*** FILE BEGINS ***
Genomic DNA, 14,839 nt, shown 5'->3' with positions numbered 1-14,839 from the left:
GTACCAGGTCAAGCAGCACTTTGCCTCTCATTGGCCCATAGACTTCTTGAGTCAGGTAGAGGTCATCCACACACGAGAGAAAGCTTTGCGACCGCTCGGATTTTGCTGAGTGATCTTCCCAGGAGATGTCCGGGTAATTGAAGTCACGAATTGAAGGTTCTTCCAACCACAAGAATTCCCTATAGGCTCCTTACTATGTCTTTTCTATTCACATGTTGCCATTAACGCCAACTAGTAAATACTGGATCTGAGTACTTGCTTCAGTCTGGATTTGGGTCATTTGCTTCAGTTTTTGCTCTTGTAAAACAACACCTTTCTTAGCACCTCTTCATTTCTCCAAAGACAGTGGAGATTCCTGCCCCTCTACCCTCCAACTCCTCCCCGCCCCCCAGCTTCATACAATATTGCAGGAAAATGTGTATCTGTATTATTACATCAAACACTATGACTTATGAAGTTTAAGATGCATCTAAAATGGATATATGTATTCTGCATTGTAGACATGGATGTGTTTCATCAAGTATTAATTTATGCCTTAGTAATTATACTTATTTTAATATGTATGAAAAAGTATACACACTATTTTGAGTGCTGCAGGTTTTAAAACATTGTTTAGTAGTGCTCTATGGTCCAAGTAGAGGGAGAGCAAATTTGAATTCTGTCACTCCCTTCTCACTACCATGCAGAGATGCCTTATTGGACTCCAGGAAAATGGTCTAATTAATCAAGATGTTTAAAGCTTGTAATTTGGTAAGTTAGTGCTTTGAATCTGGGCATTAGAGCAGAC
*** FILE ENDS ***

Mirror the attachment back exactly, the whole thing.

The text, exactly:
Genomic DNA, 14,839 nt, shown 5'->3' with positions numbered 1-14,839 from the left:
GTACCAGGTCAAGCAGCACTTTGCCTCTCATTGGCCCATAGACTTCTTGAGTCAGGTAGAGGTCATCCACACACGAGAGAAAGCTTTGCGACCGCTCGGATTTTGCTGAGTGATCTTCCCAGGAGATGTCCGGGTAATTGAAGTCACGAATTGAAGGTTCTTCCAACCACAAGAATTCCCTATAGGCTCCTTACTATGTCTTTTCTATTCACATGTTGCCATTAACGCCAACTAGTAAATACTGGATCTGAGTACTTGCTTCAGTCTGGATTTGGGTCATTTGCTTCAGTTTTTGCTCTTGTAAAACAACACCTTTCTTAGCACCTCTTCATTTCTCCAAAGACAGTGGAGATTCCTGCCCCTCTACCCTCCAACTCCTCCCCGCCCCCCAGCTTCATACAATATTGCAGGAAAATGTGTATCTGTATTATTACATCAAACACTATGACTTATGAAGTTTAAGATGCATCTAAAATGGATATATGTATTCTGCATTGTAGACATGGATGTGTTTCATCAAGTATTAATTTATGCCTTAGTAATTATACTTATTTTAATATGTATGAAAAAGTATACACACTATTTTGAGTGCTGCAGGTTTTAAAACATTGTTTAGTAGTGCTCTATGGTCCAAGTAGAGGGAGAGCAAATTTGAATTCTGTCACTCCCTTCTCACTACCATGCAGAGATGCCTTATTGGACTCCAGGAAAATGGTCTAATTAATCAAGATGTTTAAAGCTTGTAATTTGGTAAGTTAGTGCTTTGAATCTGGGCATTAGAGCAGAC